1. John Rae was a surgeon and Scottish explorer of the Canadian Artic. Between 1848 and 1854 Rae set out to find Sir John Franklin who disappeared along with his crew during an artic expedition. During his search Rae mapped over 1400 miles of coastline and proved King William Land was actually an island. Eventually Rae met up with some members of an Inuit tribe who informed him Franklin and his crew had died of exposure and starvation.
2. Jean Nicollet was a French explorer. He traveled through the Great Lakes region and lived among Native Americans for many years in what is today Ontario, Canada.
3. Henry Kelsey (his picture is seen above) was also known as Boy Kelsey because he was a mere boy of 17 when he began exploring Canada. In fact, he was the first inland explorer of the Canadian region for the Hudson Bay Company, and the first European to see the praries of Canada. Kelsey met with many Native American tribes and negotiated trade agreements that increased the profits of the Hudson Bay Company.
4. Panfilo De Narvaez was a Spanish sailor and explorer who helped to conquer Cuba in 1511. He led an expedition to North America where he landed on the western coast of Florida near where Tampa Bay is today. Unfortunately he died in Florida one year later.
5. Antoine de Cadillac was French and would have probably listed explorer, soldier, and leader on his resume. He founded the city of Detroit in 1701 and later served as the governor of Louisiana from 1710-1716 or 1717.
6. Gaspar Corte Real was a Portuguese explorer who sailed to Greenland in 1500. He may have reached Newfoundland, but was lost at sea in 1501. Unfortunately his brother, Manuel, was also lost in an attempt to find Gaspar.
7. Sir Martin Frobisher was an English privateer which is a politically correct way of saying he was a British government sponsored pirate. His picture is to the left. For many years Frobisher sailed to northwest Africa and then attacked French ships in the English channel. Later on he become one of the many explorers who sailed to North America in search of the Northwest Passage.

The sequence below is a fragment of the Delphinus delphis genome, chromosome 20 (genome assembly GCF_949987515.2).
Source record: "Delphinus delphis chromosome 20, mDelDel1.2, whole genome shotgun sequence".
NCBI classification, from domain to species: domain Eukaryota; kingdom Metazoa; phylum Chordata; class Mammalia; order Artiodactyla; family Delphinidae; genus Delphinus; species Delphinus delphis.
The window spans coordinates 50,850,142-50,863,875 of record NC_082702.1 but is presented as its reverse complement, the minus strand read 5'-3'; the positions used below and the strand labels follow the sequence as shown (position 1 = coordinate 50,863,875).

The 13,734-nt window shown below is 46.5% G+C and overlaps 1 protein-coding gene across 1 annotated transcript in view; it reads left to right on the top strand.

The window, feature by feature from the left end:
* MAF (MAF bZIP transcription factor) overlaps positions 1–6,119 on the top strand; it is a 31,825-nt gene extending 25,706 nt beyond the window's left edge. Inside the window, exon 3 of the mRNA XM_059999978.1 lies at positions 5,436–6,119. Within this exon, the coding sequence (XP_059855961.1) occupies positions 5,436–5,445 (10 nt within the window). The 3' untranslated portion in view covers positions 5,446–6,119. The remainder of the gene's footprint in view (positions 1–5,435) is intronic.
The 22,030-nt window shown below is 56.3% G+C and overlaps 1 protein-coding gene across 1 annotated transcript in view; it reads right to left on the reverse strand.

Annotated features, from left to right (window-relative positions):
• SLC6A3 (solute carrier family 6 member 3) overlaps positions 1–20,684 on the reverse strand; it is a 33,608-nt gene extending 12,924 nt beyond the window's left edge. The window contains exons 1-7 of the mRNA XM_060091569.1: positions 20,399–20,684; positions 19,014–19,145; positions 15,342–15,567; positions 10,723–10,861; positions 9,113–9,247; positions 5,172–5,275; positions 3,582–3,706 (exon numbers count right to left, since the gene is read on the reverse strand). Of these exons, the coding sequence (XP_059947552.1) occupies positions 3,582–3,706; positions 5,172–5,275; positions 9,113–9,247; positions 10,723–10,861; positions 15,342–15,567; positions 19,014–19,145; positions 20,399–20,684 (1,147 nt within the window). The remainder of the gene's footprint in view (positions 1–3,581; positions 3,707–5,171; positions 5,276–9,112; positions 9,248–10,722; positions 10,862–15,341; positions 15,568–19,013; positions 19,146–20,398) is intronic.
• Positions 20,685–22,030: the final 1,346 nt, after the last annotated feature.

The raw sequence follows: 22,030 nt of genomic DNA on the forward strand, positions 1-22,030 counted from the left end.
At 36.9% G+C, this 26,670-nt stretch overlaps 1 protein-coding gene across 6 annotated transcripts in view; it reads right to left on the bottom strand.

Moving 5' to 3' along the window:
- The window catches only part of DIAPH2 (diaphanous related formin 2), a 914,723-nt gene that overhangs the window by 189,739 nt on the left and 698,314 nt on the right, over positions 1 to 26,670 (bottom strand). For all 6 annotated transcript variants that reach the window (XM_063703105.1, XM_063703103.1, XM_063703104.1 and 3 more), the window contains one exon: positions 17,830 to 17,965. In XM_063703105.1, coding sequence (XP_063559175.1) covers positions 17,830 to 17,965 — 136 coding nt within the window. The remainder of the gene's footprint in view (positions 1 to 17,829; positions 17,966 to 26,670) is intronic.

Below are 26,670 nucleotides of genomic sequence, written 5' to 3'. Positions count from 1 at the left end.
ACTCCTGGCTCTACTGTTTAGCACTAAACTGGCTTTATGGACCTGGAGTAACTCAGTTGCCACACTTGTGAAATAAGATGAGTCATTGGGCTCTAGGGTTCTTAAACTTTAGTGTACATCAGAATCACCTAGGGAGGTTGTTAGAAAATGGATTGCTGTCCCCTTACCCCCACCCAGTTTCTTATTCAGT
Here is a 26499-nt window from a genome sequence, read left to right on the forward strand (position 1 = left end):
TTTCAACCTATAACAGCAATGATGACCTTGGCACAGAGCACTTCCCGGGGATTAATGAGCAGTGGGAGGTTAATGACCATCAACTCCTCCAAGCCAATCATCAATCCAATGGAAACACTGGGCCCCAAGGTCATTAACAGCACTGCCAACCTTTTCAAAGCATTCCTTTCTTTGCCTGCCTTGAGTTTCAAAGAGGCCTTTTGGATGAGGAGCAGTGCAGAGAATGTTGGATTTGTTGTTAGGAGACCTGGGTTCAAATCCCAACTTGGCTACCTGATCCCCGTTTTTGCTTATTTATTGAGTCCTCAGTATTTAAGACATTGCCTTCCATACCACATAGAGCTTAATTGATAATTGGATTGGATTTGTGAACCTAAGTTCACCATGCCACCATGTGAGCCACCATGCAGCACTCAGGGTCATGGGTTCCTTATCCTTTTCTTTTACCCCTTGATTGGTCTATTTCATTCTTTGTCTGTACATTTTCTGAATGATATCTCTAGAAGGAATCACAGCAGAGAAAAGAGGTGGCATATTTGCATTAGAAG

8. David Thompson was a Welsh explorer who traveled over North America including western America and Canada. He explored the full length of the Columbia River. His detailed maps of North America became the template for ones that followed. From 1797 to 1798 Thompson sailed down the Missouri River.
9. Sabastian Cermenho was Portuguese by birth but explored for Spain. He was not only a soldier and navigator….he was also a historian. He chronicled the Spanish conquest of Mexico in his book, The True History of the Conquest of New Spain, in 1568. Cermenho first traveled to North America in 1514 as a soldier with Pedrarias Davila, the new governor of Darien. He also sailed with Cordoba, Grijalva, and Cortes.
10. John Hawkins, seen below, was an English naval officer, slave trader, and privateer. He was also the cousin of Sir Francis Drake. In 1562 Hawkins sailed to the Spanish West Indies to trade Guinean slaves. He was the first English slave trader and fairly successful at it. The Spanish were none too pleased about an Englishman eating into their profits and when Queen Elizabeth I sponsored Hawkins’ second and third slave trading ventures it was just one of the things that finally sparked the war with Spain. You may have heard about the defeat of the Spanish Armada in 1588. Hawkins can be thanked for thinking up the strategy of blockading Spanish ships at the Azores and he also had something to do with looting of treasure laden ships flying the Spanish flag.
11. Baron Alexander Von Humboldt was from Prussia. He explored Center and South America along with French botonist Aime Bonpland. He explored Venezuela, Peru, and Ecquador, and sailed down the Amazon and Orinoco Rivers. Along the way Humboldt and Bonpland collected plant, animal, and mineral specimens.
12. Juan De Fuca was also known as Apostolos Valerlanos in his native Greece, but he explored for Spain. He also searched for the Northwest Passage but he sailed up the western side of North America from Mexico to Vancouver Island. He located a strait which today is named for him. De Fuca was convinced the strait was actually the waterway that led to the Atlantic Ocean.
13. William Dampier was a British pirate, explorer, and map-maker. As a teen he began travels to Australia, New Guinea, southeast Asia, and the Southseas charting rivers, inlets, coastline, and the water currents. He published a book titled A New Voyage Around the World which published in 1697 that described native cultures, other discoveries, and the first noted typhoon.
Visit other Thursday Thirteens here.